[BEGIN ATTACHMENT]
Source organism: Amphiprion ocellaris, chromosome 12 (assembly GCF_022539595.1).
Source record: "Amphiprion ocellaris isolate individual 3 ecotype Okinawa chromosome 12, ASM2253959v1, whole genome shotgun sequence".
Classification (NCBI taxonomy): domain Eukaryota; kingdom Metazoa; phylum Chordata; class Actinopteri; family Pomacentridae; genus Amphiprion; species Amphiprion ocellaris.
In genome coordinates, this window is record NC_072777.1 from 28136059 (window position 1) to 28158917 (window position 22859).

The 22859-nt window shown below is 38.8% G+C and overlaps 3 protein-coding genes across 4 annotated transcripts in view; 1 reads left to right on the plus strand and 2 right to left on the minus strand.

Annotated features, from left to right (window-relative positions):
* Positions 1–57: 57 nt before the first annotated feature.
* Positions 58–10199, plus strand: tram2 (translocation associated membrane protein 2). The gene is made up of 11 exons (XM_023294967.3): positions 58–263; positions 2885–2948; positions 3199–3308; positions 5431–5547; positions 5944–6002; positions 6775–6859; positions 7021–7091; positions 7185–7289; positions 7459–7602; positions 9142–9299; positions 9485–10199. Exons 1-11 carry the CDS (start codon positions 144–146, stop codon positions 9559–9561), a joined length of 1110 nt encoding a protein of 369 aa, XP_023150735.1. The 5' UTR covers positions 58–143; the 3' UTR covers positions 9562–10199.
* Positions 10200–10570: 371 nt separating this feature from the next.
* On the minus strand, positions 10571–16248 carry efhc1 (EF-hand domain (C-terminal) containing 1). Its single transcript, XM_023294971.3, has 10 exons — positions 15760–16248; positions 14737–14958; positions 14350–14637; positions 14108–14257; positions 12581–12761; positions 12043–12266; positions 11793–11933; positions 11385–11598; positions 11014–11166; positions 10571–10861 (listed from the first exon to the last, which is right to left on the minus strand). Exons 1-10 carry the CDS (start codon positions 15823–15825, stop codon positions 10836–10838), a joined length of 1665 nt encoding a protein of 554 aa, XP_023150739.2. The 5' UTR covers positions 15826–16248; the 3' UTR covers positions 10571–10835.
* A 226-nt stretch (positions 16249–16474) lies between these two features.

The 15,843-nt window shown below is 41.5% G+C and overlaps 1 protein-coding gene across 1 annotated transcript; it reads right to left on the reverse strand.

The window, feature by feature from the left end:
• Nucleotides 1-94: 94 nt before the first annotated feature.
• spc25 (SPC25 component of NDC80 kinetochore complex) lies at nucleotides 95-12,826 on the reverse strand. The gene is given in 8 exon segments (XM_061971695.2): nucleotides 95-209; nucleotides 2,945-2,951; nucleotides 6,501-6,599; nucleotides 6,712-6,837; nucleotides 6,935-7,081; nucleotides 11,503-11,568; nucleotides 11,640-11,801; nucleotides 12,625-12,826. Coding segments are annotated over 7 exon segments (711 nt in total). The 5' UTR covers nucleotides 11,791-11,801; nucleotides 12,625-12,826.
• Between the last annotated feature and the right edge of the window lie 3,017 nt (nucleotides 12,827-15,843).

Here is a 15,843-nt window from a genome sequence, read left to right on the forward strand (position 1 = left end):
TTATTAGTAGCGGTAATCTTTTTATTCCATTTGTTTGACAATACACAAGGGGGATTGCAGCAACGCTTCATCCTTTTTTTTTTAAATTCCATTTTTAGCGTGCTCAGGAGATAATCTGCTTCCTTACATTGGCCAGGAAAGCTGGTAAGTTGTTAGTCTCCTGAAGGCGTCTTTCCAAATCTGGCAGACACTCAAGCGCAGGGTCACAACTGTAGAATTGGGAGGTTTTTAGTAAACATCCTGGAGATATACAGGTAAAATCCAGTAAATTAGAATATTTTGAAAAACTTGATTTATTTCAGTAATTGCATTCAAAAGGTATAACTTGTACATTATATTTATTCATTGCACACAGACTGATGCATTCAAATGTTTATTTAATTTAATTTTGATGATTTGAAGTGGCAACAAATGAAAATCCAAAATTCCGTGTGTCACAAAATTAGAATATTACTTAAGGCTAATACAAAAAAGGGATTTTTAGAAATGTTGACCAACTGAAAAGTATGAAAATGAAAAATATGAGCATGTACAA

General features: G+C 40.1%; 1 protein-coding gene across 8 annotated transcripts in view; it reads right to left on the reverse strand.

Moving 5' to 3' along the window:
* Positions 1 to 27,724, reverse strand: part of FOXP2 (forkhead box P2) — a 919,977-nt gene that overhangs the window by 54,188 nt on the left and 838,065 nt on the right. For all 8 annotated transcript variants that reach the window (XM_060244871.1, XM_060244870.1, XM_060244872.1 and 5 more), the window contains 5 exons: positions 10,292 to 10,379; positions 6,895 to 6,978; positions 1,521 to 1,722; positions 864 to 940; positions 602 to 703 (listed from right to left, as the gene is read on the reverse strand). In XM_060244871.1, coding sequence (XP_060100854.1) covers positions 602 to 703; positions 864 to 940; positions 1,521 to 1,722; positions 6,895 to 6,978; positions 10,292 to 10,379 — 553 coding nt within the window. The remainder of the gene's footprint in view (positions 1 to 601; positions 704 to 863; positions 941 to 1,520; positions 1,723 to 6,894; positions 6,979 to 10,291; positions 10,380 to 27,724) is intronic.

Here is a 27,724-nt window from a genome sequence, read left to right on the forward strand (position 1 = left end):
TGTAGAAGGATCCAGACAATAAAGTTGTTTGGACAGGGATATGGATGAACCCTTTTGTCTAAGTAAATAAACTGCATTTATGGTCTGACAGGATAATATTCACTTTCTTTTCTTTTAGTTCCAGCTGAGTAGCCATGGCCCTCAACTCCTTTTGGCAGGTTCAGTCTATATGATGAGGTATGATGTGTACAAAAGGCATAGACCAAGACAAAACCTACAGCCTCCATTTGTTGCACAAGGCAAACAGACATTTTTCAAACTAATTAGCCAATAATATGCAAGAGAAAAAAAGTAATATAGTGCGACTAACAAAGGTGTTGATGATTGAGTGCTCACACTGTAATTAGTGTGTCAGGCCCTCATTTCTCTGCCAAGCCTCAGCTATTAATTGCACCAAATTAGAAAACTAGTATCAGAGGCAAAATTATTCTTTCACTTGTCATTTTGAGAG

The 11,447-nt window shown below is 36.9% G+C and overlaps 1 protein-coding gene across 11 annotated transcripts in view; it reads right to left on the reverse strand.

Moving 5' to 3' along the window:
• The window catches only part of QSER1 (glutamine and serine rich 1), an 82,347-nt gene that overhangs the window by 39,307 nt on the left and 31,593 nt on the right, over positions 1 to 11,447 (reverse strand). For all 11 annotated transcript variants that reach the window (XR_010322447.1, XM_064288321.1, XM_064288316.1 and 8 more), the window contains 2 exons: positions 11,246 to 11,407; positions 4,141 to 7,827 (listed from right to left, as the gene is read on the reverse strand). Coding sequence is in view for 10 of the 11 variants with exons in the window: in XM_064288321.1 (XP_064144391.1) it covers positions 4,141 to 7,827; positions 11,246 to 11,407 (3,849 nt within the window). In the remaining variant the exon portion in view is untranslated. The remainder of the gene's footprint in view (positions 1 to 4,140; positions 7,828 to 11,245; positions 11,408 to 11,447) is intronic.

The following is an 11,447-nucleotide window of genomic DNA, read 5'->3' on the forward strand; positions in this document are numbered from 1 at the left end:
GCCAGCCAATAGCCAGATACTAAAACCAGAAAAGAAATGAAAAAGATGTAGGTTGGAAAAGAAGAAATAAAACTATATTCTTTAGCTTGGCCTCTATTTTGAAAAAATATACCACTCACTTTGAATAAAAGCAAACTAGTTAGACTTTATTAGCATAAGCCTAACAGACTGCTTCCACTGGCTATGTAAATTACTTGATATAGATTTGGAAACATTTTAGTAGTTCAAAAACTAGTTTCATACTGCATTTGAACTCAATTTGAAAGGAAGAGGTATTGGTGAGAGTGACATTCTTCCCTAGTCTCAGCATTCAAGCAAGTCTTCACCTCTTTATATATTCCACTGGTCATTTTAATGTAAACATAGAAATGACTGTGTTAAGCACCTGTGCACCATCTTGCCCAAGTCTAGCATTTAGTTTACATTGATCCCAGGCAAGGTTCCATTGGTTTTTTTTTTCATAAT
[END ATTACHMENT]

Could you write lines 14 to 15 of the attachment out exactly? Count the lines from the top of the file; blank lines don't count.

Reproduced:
• Nucleotides 1-94: 94 nt before the first annotated feature.
• spc25 (SPC25 component of NDC80 kinetochore complex) lies at nucleotides 95-12,826 on the reverse strand. The gene is given in 8 exon segments (XM_061971695.2): nucleotides 95-209; nucleotides 2,945-2,951; nucleotides 6,501-6,599; nucleotides 6,712-6,837; nucleotides 6,935-7,081; nucleotides 11,503-11,568; nucleotides 11,640-11,801; nucleotides 12,625-12,826. Coding segments are annotated over 7 exon segments (711 nt in total). The 5' UTR covers nucleotides 11,791-11,801; nucleotides 12,625-12,826.